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Appeals of Material Supervisory Determinations: Guidelines & Decisions

SARC-2001-01 (May 22, 2001)

At its meeting held on May 1, 2001, the Supervision Appeals Review Committee (“Committee”) of the Federal Deposit Insurance Corporation (“FDIC”) considered the appeal filed by [Bank] (“Bank”). In its appeal the Bank contested certain material supervisory determinations contained in the safety and soundness examination dated October 2, 2000 (the “Report”) jointly prepared by the FDIC and the Financial Institutions Division, Regulation and Licensing Department, State of New Mexico.

After carefully considering the issues raised in your appeal, the Committee has determined that the component and composite Uniform Financial Institution Ratings assigned at the examination were appropriate, as further discussed below. In addition, William J. Verant, Director of the New Mexico Financial Institutions Division, was provided with a copy of your letter of appeal. Director Verant has advised the FDIC that the State concurs with the ratings and overall findings contained in the Report.

The Committee shares your concern that the unusually long period of time it has taken to examine your institution may inhibit or undercut the intended constructive nature of  the examination process. It is the FDIC’s goal that the examination process be as efficient as possible for financial institution management. It is the FDIC’s intent to minimize the amount of time that the examination staff spends at each financial institution, relative to the size and complexity of the institution under examination. The Division of Supervision’s recently appointed Dallas Regional Director, John F. Carter, will be contacting you in the near future to arrange a meeting to discuss this process with you.

As required by the Guidelines for Appeals of Material Supervisory Determinations, the reasons for the Committee’s decision are presented below.


Management Rating
Several management weaknesses were noted in the Report. These included but are not limited to, a potential conflict of interest involving the chairman of the board, the improper transfer of a deferred tax asset from the Bank’s holding company to the Bank’s wholly owned subsidiary, an uncorrected violation of law, and deficiencies in electronic banking activities and internal routines and controls. Management oversight is still considered in need of improvement, and management should establish a stronger control environment. These weaknesses and others noted in the Report, resulted in assignment of a component rating of “3” for management.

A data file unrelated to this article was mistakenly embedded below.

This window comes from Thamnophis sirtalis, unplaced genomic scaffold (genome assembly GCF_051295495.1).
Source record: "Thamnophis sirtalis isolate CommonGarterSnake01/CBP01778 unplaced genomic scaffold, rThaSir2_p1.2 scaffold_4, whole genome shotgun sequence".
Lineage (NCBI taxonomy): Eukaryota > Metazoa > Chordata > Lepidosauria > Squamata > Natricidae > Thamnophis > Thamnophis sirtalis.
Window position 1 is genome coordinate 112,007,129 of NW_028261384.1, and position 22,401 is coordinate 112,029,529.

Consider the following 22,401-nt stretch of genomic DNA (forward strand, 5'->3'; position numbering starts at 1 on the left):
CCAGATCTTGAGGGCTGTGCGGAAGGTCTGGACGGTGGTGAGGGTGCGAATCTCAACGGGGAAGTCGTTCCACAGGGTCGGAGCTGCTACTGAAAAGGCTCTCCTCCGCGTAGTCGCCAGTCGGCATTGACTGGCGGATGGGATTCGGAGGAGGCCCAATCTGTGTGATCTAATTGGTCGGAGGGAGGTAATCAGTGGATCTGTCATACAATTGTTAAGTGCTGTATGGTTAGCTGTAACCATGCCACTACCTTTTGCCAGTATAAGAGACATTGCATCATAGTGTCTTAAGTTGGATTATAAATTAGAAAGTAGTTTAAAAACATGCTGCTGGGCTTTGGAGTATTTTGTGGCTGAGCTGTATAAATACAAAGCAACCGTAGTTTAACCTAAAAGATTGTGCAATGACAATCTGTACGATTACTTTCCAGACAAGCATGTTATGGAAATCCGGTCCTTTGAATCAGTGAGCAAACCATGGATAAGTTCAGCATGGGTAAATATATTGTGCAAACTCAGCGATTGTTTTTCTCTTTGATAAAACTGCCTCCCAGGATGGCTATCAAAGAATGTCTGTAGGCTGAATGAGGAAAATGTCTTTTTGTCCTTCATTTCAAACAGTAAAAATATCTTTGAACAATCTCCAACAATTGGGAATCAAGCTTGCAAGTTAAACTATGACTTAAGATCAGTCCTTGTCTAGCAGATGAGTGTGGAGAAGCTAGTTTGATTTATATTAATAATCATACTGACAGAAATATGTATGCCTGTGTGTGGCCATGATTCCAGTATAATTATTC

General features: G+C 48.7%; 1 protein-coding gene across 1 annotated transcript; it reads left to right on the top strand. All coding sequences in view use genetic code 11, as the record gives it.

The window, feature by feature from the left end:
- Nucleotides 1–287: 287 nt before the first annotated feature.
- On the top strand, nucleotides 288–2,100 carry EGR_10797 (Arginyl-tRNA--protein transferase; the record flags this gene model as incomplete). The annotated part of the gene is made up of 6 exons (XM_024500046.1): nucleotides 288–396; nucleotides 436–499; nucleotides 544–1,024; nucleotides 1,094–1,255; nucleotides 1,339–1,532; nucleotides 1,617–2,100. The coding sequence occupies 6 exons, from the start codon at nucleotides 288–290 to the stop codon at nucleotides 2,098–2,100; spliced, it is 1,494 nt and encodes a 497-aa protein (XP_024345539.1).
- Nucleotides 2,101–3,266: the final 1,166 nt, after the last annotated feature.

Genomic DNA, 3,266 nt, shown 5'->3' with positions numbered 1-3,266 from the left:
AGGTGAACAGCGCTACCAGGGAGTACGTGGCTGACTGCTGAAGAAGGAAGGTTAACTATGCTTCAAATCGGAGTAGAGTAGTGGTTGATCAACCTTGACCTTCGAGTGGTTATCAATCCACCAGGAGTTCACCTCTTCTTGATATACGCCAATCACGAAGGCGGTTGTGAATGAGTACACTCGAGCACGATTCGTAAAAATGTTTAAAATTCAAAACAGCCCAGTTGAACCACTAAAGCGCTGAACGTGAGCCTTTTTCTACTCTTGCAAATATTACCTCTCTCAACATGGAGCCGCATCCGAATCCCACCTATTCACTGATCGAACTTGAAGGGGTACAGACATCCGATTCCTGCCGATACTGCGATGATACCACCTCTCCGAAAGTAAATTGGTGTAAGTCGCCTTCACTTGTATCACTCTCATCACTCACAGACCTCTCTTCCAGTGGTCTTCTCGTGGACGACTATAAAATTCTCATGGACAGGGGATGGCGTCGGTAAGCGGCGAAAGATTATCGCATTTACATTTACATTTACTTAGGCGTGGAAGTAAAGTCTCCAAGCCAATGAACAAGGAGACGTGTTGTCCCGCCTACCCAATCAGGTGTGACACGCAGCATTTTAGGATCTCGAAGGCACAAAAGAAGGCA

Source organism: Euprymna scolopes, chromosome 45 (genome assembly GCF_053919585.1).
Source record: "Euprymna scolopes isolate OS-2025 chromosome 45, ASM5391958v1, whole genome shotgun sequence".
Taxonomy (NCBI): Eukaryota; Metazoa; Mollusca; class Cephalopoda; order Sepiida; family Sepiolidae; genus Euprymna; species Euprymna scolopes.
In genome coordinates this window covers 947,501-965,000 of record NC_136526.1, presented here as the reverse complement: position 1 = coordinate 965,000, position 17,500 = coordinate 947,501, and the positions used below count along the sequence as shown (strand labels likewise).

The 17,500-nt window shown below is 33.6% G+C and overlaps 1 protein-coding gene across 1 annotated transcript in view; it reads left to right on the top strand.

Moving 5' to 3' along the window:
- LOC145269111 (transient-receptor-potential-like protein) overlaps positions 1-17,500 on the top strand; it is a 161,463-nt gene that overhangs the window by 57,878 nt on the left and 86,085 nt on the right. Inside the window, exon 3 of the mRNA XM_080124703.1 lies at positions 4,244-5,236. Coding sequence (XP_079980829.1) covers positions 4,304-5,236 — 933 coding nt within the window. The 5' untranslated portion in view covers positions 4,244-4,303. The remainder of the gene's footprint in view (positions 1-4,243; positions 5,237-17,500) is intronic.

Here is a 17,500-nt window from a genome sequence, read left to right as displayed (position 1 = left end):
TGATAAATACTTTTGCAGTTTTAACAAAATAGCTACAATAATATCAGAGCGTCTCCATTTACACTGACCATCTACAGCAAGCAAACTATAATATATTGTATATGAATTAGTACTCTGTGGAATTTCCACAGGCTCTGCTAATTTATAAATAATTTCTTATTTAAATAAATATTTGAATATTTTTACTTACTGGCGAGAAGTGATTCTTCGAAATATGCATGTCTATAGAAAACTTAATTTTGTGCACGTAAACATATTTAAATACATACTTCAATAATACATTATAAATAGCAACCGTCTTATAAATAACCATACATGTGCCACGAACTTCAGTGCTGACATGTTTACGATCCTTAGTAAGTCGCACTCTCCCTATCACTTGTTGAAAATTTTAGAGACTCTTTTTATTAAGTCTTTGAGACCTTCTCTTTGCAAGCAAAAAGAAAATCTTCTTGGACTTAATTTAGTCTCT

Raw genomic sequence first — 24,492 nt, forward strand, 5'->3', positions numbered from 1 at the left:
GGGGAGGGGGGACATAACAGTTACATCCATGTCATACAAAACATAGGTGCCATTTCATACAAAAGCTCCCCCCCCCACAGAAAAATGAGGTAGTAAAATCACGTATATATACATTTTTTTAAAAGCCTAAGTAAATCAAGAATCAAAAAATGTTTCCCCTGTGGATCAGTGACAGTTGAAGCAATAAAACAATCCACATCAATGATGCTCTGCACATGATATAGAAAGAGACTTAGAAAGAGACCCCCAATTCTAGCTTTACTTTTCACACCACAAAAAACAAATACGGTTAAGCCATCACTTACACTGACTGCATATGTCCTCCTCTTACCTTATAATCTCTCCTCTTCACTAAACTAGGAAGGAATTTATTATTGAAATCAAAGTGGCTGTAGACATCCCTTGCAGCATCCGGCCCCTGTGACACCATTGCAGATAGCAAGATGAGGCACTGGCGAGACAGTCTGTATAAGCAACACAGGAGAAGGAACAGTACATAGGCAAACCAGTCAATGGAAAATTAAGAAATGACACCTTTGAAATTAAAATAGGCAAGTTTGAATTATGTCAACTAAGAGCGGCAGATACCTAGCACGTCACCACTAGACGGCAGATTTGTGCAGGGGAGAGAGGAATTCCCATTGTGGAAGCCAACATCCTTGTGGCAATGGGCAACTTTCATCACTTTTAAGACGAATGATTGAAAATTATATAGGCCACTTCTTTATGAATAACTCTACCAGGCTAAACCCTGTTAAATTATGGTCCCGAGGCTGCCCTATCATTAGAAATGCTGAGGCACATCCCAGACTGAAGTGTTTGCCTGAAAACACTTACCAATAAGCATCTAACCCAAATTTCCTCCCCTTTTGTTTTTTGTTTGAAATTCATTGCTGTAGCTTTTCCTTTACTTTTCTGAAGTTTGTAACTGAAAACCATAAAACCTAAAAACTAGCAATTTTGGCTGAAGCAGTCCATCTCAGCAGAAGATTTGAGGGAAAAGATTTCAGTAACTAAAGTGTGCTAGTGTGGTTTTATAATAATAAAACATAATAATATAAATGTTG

Earnings Rating
Earnings are satisfactory. Despite the decline in average assets that resulted primarily from the transfer of other real estate owned, the Bank’s net income after taxes divided by average assets as of June 30, 2000, was less than peer levels. In addition, the Bank is reliant on a nontraditional income source, namely the income from the Bank’s subsidiary. To meet the definition of a “1” rating, earnings performance should be “strong” and generally “well above peer group averages.” Although the Bank’s earnings are improving, the Bank’s June 30, 2000, earnings performance warrants a “2” rating.

Sensitivity to Market Risk Rating
The Bank is exposed to moderate market risk exposure. Mortgage-backed securities, comprising 39 percent of total assets, contain embedded option risk which expose the Bank to greater than normal interest rate risk. The Bank’s exposure to commodity price risk has increased given the sustained regional drought conditions and low commodity prices. The “2” rating for sensitivity to market risk is supported.

Asset Quality Rating
The Committee acknowledges improvement in asset quality, as reflected in the upgrade of the Bank’s asset quality rating from a “3” at the last examination to a “2” at this examination. However, asset quality cannot yet be described as strong. The volume of adversely classified assets is moderate at 37.51 percent of Tier 1 capital plus the allowance for loan and lease losses. In addition, the Report refers to situations that are reducing the loan demand and, as a result, the Bank has extended credit to borrowers outside of its area. These loan relationships will likely present new monitoring and other challenges. The Risk profile of the Bank’s assets is considered satisfactory and warrants a component rating of “2.”

Composite Rating
The Report describes the asset portfolio as having a moderate level of risk; earnings performance that is not strong, albeit satisfactory, as of the examination date; a moderate sensitivity to market risk; and several less than satisfactory management practices. Given the foregoing, the Report findings comport with the definition of a composite “2.”

In accordance with Guidelines for Appeals of Material Supervisory Determinations, the scope of this review was limited to the facts and circumstances as they existed at the time of the examination; no consideration was given to any facts or circumstances that occurred after that date or to any subsequent corrective action.

The decision is considered a final supervisory decision of the Federal Deposit Insurance Corporation.

By direction of the Supervision Appeals Review Committee of the Federal Deposit Insurance Corporation.